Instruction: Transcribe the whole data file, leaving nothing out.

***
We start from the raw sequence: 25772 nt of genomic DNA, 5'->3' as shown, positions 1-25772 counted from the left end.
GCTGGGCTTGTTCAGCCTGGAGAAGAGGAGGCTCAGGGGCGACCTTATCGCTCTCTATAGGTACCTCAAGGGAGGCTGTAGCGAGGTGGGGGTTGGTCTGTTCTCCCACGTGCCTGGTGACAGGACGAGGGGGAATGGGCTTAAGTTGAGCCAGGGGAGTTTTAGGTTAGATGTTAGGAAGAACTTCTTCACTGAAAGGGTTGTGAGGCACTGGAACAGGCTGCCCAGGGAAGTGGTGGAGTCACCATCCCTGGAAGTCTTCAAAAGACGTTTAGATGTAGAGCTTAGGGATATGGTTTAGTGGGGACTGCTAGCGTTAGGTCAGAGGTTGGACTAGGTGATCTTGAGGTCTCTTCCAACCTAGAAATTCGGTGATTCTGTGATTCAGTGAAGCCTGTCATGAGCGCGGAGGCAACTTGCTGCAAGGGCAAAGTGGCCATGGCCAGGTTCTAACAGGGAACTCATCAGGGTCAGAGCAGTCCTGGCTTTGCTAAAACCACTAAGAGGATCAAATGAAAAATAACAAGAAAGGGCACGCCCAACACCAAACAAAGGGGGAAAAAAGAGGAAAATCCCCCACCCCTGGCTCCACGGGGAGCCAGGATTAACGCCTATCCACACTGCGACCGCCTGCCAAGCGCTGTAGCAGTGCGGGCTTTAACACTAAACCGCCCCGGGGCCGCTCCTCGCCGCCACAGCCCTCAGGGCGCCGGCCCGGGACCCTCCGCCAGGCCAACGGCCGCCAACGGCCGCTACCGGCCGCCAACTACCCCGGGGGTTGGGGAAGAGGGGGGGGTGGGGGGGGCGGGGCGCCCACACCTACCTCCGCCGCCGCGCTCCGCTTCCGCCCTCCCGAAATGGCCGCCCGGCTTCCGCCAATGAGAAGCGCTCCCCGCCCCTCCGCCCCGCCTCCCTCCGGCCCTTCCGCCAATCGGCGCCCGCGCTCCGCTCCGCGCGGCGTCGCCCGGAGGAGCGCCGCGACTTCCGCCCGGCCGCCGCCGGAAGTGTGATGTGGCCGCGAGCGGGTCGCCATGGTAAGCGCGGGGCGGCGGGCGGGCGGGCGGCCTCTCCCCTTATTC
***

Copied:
We start from the raw sequence: 25772 nt of genomic DNA, 5'->3' as shown, positions 1-25772 counted from the left end.
GCTGGGCTTGTTCAGCCTGGAGAAGAGGAGGCTCAGGGGCGACCTTATCGCTCTCTATAGGTACCTCAAGGGAGGCTGTAGCGAGGTGGGGGTTGGTCTGTTCTCCCACGTGCCTGGTGACAGGACGAGGGGGAATGGGCTTAAGTTGAGCCAGGGGAGTTTTAGGTTAGATGTTAGGAAGAACTTCTTCACTGAAAGGGTTGTGAGGCACTGGAACAGGCTGCCCAGGGAAGTGGTGGAGTCACCATCCCTGGAAGTCTTCAAAAGACGTTTAGATGTAGAGCTTAGGGATATGGTTTAGTGGGGACTGCTAGCGTTAGGTCAGAGGTTGGACTAGGTGATCTTGAGGTCTCTTCCAACCTAGAAATTCGGTGATTCTGTGATTCAGTGAAGCCTGTCATGAGCGCGGAGGCAACTTGCTGCAAGGGCAAAGTGGCCATGGCCAGGTTCTAACAGGGAACTCATCAGGGTCAGAGCAGTCCTGGCTTTGCTAAAACCACTAAGAGGATCAAATGAAAAATAACAAGAAAGGGCACGCCCAACACCAAACAAAGGGGGAAAAAAGAGGAAAATCCCCCACCCCTGGCTCCACGGGGAGCCAGGATTAACGCCTATCCACACTGCGACCGCCTGCCAAGCGCTGTAGCAGTGCGGGCTTTAACACTAAACCGCCCCGGGGCCGCTCCTCGCCGCCACAGCCCTCAGGGCGCCGGCCCGGGACCCTCCGCCAGGCCAACGGCCGCCAACGGCCGCTACCGGCCGCCAACTACCCCGGGGGTTGGGGAAGAGGGGGGGGTGGGGGGGGCGGGGCGCCCACACCTACCTCCGCCGCCGCGCTCCGCTTCCGCCCTCCCGAAATGGCCGCCCGGCTTCCGCCAATGAGAAGCGCTCCCCGCCCCTCCGCCCCGCCTCCCTCCGGCCCTTCCGCCAATCGGCGCCCGCGCTCCGCTCCGCGCGGCGTCGCCCGGAGGAGCGCCGCGACTTCCGCCCGGCCGCCGCCGGAAGTGTGATGTGGCCGCGAGCGGGTCGCCATGGTAAGCGCGGGGCGGCGGGCGGGCGGGCGGCCTCTCCCCTTATTC